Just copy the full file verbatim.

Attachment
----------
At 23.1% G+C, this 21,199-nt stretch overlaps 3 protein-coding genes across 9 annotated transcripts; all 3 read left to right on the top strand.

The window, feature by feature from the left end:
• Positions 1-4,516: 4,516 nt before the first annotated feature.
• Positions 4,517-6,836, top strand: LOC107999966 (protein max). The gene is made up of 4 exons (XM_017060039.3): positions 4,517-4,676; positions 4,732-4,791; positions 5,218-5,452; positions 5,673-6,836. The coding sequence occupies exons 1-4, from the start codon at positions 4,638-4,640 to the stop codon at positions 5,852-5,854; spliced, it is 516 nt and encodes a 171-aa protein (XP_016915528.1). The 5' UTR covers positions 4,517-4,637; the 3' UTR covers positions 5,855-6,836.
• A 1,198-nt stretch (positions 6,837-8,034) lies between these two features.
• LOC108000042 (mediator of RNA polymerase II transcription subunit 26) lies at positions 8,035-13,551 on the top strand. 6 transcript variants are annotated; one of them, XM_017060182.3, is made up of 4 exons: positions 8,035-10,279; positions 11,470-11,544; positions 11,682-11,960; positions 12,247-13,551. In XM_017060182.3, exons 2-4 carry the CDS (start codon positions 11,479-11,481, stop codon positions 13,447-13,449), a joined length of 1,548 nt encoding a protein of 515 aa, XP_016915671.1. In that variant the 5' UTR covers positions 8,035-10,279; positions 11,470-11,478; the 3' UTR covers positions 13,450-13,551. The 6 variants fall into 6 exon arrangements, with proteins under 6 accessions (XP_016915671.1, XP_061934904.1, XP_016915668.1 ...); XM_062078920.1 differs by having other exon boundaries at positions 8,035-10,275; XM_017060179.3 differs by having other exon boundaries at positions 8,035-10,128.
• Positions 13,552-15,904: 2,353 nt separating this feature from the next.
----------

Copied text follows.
At 23.1% G+C, this 21,199-nt stretch overlaps 3 protein-coding genes across 9 annotated transcripts; all 3 read left to right on the top strand.

The window, feature by feature from the left end:
• Positions 1-4,516: 4,516 nt before the first annotated feature.
• Positions 4,517-6,836, top strand: LOC107999966 (protein max). The gene is made up of 4 exons (XM_017060039.3): positions 4,517-4,676; positions 4,732-4,791; positions 5,218-5,452; positions 5,673-6,836. The coding sequence occupies exons 1-4, from the start codon at positions 4,638-4,640 to the stop codon at positions 5,852-5,854; spliced, it is 516 nt and encodes a 171-aa protein (XP_016915528.1). The 5' UTR covers positions 4,517-4,637; the 3' UTR covers positions 5,855-6,836.
• A 1,198-nt stretch (positions 6,837-8,034) lies between these two features.
• LOC108000042 (mediator of RNA polymerase II transcription subunit 26) lies at positions 8,035-13,551 on the top strand. 6 transcript variants are annotated; one of them, XM_017060182.3, is made up of 4 exons: positions 8,035-10,279; positions 11,470-11,544; positions 11,682-11,960; positions 12,247-13,551. In XM_017060182.3, exons 2-4 carry the CDS (start codon positions 11,479-11,481, stop codon positions 13,447-13,449), a joined length of 1,548 nt encoding a protein of 515 aa, XP_016915671.1. In that variant the 5' UTR covers positions 8,035-10,279; positions 11,470-11,478; the 3' UTR covers positions 13,450-13,551. The 6 variants fall into 6 exon arrangements, with proteins under 6 accessions (XP_016915671.1, XP_061934904.1, XP_016915668.1 ...); XM_062078920.1 differs by having other exon boundaries at positions 8,035-10,275; XM_017060179.3 differs by having other exon boundaries at positions 8,035-10,128.
• Positions 13,552-15,904: 2,353 nt separating this feature from the next.